4. displaying a conscious sense of being above or better than others; supercilious
I know this couple. This couple who has many giftings, who are blessed in many ways, who have unique talents. But instead of using these things to define who they are, they most often define themselves via their relation to others. Specifically, their superiority to others. My husband and I have encountered this several times with them and it was initially frustrating that they always had to have the better car, bigger house, nicer clothing, etc. But lately, it has quite simply saddened me.
I don't mind that they have better "things" than I do. J and I know that while we could have bigger, better things if I worked outside the home, our current situation is what we've chosen for our family. I'm thankful for the opportunity to home school A without feeling like I am crippling the family budget. And I'd rather have this extra time with her than have a newer, faster computer or a top-of-the-line kitchen gadget. Even so, even knowing myself and my thankfulness for our marriage, our home, our children, it's difficult to not chafe against being around someone who constantly needs to demonstrate to themselves that they are above me.
How do you handle this? Are you able to easily see sly comments as being about the speaker rather than the one spoken to? Are you able to stay present in the reality of your satisfaction with your life when presented with others who choose a different path, make different career choices or are simply blessed financially in a way different than your own? Are you constantly - or sometimes, or rarely - comparing yourself to others?
|Each one valuable...|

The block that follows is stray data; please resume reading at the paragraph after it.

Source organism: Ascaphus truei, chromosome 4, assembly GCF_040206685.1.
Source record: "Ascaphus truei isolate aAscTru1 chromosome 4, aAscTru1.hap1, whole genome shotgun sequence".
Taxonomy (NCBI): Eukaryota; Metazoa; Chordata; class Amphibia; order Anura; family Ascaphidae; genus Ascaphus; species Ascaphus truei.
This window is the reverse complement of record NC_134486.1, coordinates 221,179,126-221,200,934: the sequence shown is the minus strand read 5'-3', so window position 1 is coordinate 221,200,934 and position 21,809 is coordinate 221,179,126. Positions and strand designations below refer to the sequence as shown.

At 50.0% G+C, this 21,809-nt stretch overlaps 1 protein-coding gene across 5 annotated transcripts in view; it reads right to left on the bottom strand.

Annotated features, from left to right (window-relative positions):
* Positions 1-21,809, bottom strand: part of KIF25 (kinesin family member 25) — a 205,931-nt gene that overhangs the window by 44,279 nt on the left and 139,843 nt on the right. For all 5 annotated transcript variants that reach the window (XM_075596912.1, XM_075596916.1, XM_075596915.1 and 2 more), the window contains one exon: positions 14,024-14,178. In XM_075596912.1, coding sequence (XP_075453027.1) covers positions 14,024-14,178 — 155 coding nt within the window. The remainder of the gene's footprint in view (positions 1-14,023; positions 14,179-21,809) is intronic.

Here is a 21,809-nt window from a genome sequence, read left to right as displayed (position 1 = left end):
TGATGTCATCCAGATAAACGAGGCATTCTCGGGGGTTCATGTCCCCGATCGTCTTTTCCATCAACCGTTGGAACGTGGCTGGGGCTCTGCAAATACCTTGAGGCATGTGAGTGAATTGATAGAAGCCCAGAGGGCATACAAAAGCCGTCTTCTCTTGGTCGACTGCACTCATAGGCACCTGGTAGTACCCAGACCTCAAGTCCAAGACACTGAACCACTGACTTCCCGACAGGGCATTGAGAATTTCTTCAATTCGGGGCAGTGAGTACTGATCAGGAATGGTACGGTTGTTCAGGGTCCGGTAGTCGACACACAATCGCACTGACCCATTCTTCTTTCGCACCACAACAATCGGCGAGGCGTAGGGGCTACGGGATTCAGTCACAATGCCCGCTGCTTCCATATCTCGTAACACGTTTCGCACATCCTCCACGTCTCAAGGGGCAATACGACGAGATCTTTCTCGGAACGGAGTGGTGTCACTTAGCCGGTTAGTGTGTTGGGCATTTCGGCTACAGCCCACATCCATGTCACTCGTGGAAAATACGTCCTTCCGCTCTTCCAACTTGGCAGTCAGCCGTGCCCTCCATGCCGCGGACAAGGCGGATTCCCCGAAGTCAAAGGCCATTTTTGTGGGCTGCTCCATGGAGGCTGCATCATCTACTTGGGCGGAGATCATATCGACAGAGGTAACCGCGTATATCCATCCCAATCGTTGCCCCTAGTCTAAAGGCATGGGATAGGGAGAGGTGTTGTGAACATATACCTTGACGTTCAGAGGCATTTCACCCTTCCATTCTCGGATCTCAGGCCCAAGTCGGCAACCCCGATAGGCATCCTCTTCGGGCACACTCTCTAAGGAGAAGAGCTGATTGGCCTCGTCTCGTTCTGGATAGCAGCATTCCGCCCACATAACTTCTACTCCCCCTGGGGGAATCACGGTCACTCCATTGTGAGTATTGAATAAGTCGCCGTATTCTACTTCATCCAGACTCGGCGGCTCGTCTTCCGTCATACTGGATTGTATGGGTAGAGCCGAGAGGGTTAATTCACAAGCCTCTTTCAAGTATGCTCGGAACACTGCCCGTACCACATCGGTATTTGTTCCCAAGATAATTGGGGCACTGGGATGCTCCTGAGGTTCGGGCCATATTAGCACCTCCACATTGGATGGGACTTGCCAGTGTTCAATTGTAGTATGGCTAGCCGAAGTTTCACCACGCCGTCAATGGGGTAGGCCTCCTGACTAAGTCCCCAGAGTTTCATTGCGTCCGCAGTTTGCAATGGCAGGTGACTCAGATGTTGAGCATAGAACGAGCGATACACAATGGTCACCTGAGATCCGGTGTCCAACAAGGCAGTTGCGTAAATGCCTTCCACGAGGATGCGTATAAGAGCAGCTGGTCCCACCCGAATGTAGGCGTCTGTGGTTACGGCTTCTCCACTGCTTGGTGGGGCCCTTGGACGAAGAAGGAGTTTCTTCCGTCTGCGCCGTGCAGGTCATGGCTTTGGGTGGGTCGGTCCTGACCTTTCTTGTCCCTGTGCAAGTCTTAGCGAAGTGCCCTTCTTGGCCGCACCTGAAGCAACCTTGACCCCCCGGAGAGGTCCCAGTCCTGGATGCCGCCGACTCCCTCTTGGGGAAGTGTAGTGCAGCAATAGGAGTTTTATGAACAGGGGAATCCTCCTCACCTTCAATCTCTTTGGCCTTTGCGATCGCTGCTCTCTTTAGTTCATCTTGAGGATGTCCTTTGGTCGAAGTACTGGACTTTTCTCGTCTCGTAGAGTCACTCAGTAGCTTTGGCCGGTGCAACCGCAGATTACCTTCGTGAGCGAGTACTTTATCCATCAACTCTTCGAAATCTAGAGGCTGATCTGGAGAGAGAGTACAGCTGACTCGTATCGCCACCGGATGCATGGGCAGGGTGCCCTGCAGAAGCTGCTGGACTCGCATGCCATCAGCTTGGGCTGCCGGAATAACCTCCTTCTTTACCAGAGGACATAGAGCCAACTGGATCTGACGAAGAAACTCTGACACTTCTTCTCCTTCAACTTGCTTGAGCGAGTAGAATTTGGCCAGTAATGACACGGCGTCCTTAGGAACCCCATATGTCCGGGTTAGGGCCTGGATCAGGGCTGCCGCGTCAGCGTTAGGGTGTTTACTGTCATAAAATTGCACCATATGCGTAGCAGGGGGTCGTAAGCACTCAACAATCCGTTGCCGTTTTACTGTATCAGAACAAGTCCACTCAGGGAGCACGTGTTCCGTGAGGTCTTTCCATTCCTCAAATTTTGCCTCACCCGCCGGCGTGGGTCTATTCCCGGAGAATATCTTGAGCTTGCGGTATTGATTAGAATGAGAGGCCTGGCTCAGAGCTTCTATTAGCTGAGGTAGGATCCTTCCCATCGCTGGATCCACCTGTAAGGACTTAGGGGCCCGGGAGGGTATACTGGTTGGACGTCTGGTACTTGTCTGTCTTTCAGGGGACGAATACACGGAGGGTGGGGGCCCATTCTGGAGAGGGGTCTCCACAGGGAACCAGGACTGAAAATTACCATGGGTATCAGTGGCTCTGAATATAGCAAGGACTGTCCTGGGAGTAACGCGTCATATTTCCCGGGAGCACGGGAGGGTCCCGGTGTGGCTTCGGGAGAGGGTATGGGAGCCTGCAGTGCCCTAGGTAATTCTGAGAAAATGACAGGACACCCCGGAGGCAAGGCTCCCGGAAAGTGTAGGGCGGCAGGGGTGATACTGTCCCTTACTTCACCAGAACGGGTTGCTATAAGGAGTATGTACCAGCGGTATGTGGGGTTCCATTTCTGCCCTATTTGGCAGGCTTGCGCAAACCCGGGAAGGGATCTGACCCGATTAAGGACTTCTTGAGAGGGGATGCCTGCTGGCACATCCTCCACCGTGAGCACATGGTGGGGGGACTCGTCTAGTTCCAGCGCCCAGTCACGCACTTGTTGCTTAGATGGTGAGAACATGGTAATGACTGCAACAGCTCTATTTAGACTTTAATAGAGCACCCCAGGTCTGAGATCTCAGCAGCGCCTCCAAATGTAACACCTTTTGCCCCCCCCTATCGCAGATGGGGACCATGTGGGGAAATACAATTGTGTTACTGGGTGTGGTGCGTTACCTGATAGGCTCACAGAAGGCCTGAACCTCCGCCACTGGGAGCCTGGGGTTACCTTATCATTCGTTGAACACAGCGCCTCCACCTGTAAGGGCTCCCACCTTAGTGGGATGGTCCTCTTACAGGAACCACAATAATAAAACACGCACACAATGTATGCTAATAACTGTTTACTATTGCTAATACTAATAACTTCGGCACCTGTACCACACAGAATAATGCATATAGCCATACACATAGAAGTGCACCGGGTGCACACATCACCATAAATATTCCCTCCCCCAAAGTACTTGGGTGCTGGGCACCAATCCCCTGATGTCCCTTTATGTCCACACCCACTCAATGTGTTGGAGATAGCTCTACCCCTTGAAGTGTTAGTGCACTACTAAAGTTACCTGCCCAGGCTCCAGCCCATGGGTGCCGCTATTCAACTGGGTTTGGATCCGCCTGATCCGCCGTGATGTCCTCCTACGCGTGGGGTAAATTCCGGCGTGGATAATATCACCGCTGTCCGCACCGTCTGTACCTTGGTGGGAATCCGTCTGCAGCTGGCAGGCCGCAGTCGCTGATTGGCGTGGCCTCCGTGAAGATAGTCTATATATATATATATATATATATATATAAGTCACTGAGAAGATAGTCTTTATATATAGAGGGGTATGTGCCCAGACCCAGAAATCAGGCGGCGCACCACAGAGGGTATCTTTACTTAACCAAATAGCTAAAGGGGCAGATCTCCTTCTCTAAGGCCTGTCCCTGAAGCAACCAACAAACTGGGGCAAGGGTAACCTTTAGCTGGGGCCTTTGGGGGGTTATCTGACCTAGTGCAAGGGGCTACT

Let's be honest: it's difficult to resist comparison. It's hard to not look at your neighbor, your friend, your acquaintance, the stranger at the grocery store and not think, "Hmmm. I wonder how she does that/ affords this/ lives there." And if it's hard not to compare, it's perhaps even harder to not put others down when comparing, in an attempt to elevate yourself. Even my 9 year old gets this.
This weekend, B and I were walking through Vanderbilt's campus on our way to the football game when she said to me, "Why is it that when I see a group of people, I immediately notice the bad things about them? Is that just human nature? And why is it that people are dressed nice, but they aren't really beautiful? Just maybe cute?" When asked a big question like this, I rarely give B a straight answer. Because I don't have the answer. But also because I think she's working these things through on her own. If she weren't, she wouldn't even voice the question. So we talked for a bit about what she thinks makes someone beautiful and she was able to articulate that she thinks beauty is about what's inside someone. But she was on to something about comparison. We do tend to 1) notice, 2) compare and 3) find lacking. Now, we might find ourselves lacking or the other person lacking, but someone is going to be lacking.
|Each one walking her own path|
How do we get away from this? How do we see ourselves as having value - not in relation to others, but simply because of who we are? How do we see the value inherent in others no matter what poor or wise choices they make, no matter what clothing they wear, no matter what car they drive? How do we escape the snare of superiority?